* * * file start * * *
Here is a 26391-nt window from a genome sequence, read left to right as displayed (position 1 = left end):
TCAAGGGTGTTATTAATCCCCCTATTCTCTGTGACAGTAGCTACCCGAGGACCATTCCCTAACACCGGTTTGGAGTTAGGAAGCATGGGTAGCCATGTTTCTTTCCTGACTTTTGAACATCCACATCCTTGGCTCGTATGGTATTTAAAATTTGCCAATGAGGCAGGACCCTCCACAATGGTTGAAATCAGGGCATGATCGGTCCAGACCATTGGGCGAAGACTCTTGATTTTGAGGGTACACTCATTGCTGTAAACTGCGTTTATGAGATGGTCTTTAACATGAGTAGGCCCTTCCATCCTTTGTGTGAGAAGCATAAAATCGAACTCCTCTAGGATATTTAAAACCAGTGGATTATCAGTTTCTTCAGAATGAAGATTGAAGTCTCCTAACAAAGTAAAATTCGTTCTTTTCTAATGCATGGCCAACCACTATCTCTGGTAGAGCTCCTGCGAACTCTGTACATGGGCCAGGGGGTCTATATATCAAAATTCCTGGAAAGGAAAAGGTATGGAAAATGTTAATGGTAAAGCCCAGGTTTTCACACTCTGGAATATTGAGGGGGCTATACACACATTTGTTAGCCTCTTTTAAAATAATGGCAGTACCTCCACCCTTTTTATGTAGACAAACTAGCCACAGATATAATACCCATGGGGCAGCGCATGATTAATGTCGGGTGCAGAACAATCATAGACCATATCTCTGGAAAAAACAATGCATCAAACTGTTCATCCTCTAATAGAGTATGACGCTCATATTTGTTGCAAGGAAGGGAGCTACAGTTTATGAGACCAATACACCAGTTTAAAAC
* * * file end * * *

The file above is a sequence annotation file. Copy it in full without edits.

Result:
Here is a 26391-nt window from a genome sequence, read left to right as displayed (position 1 = left end):
TCAAGGGTGTTATTAATCCCCCTATTCTCTGTGACAGTAGCTACCCGAGGACCATTCCCTAACACCGGTTTGGAGTTAGGAAGCATGGGTAGCCATGTTTCTTTCCTGACTTTTGAACATCCACATCCTTGGCTCGTATGGTATTTAAAATTTGCCAATGAGGCAGGACCCTCCACAATGGTTGAAATCAGGGCATGATCGGTCCAGACCATTGGGCGAAGACTCTTGATTTTGAGGGTACACTCATTGCTGTAAACTGCGTTTATGAGATGGTCTTTAACATGAGTAGGCCCTTCCATCCTTTGTGTGAGAAGCATAAAATCGAACTCCTCTAGGATATTTAAAACCAGTGGATTATCAGTTTCTTCAGAATGAAGATTGAAGTCTCCTAACAAAGTAAAATTCGTTCTTTTCTAATGCATGGCCAACCACTATCTCTGGTAGAGCTCCTGCGAACTCTGTACATGGGCCAGGGGGTCTATATATCAAAATTCCTGGAAAGGAAAAGGTATGGAAAATGTTAATGGTAAAGCCCAGGTTTTCACACTCTGGAATATTGAGGGGGCTATACACACATTTGTTAGCCTCTTTTAAAATAATGGCAGTACCTCCACCCTTTTTATGTAGACAAACTAGCCACAGATATAATACCCATGGGGCAGCGCATGATTAATGTCGGGTGCAGAACAATCATAGACCATATCTCTGGAAAAAACAATGCATCAAACTGTTCATCCTCTAATAGAGTATGACGCTCATATTTGTTGCAAGGAAGGGAGCTACAGTTTATGAGACCAATACACCAGTTTAAAAC